Interview with Norman Berns

Norman C. Berns is an Emmy-winning producer and director. Beginning as a stage director, the full scope of his production work includes features and documentaries, TV series and commercials. As a member of DGA, SAG and Actors Equity, Norman has been creating films and preparing budgets, schedules and business plans his long career.

Today Norman stopped by Filmmaking Stuff to share his thoughts on filmmaking and let us know about his upcoming filmmaking seminars, which will be taking place in various cities all over the country.

Jason Brubaker
Hi Norman, thanks for stopping by today. With all your upcoming filmmaking seminars, are you finding any time to sleep?

Norman Berns
If I got more sleep, I’d stay up half the next night watching old movies. Fortunately, my wife is an early riser and I’m a light sleeper. Perfect combination. Gives me long days.

Jason Brubaker
Over the past five years, technology has become more affordable and distribution is open to just about anyone. For some, these changes are good. For others, not-so-good. What is your advice to those of us looking to make a living in the movie industry?

Norman Berns
Do it.  Suddenly production has been democratized. Everyone can make a movie. Even using a cell phone. Now this doesn’t make everyone an artist and it doesn’t make about 99.9% of the home-made films art. Fortunately, there’s a place for them. YouTube and Ego Sites are fine.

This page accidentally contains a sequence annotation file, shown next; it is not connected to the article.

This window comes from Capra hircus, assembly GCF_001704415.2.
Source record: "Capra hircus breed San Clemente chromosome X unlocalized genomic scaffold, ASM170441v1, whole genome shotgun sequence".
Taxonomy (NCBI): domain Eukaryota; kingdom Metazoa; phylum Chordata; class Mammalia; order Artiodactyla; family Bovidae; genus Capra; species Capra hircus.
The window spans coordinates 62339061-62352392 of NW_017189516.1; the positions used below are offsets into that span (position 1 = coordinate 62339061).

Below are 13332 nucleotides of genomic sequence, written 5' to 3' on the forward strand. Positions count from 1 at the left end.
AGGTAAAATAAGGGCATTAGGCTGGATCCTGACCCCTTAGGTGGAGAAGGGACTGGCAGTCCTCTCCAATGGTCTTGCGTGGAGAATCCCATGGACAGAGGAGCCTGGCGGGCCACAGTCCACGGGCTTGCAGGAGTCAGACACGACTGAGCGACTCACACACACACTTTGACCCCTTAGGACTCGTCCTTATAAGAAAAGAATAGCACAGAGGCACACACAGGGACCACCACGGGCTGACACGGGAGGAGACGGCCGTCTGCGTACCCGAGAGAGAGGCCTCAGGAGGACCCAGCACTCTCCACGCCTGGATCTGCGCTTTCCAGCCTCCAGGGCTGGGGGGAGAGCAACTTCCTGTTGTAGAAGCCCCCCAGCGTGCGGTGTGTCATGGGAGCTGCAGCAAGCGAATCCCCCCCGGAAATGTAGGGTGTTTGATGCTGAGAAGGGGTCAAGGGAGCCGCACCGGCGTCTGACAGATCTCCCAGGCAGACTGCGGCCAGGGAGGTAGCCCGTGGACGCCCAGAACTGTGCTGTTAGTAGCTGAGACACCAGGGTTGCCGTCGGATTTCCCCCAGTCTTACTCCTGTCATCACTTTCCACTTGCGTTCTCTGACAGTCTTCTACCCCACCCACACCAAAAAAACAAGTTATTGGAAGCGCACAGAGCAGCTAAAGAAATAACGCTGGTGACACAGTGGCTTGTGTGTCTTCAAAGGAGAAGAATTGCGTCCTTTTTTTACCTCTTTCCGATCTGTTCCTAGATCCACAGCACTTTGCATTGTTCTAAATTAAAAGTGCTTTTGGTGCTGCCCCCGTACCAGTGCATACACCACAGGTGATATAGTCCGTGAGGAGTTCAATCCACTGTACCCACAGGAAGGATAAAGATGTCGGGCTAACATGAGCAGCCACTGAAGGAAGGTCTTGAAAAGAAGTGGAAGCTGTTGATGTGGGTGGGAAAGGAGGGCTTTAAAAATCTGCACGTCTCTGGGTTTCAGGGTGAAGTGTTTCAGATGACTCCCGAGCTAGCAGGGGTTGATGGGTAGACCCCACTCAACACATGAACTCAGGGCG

Jason Brubaker
These are great outlets for people who want to get audience feedback.

Norman Berns
The good news is that everyone gets to practice. That’s the important thing. That’s a good thing.

Jason Brubaker
I remember my first camera was an Arri BL. Back then, using an old 16mm camera was the only way to shoot a movie. And getting your work seen and distributed – that was a challenge.

Norman Berns
Suddenly technology has made Do It Yourself distribution possible, too. Most of the world has broadband fast enough to stream videos. The US is about 20th in the world – way behind the curve.

Jason Brubaker
It is an amazing time to be a filmmaker. But like anything else, even with advances in distribution getting your work seen is still a challenge.

Norman Berns
Distribution is still a hands-on job that takes a serious investment of time and money.  I tell people in my seminars that today’s indie filmmaker has to be in this for the long haul. If they’re not, they should sell their scripts to the studios or go into another line of work.

Jason Brubaker
Yeah. One of the things filmmakers struggle with first is actually making the movie. After that, making a return on investment. We aren’t selling ice cream in an Arizona summer.

Norman Berns
It’s that brutal. The universe may have films that will sell themselves, but most of us aren’t that lucky.  We need a plan and we need to implement it.

Jason Brubaker
In your upcoming workshops, you will help filmmakers figure out how to match their scripts and their funding. Can you describe why this is important?

Norman Berns
When I started my very first job (in a drug store), Nate Pickman screamed his gruff but sage “advice.” “You can’t shove two pounds of shit in a one-pound bag!”  I think a lady huffed out of the store before I could bag her toiletries.  But I’ve carried that line with me ever since.

Jason Brubaker
I know at least one producer who learned some of those lessons. (Yes, I’m talking about myself here.)

Norman Berns
You can’t make a five million dollar film for five thousand.  Or even for four million. I work with people all the time who can’t quite raise all the money they need to make their movie.  So they try to squeeze it all in anyway. Something’s gotta give.

Jason Brubaker
Like your lights. Your stunt crew. Your FX folks. Transpo. Craft Services.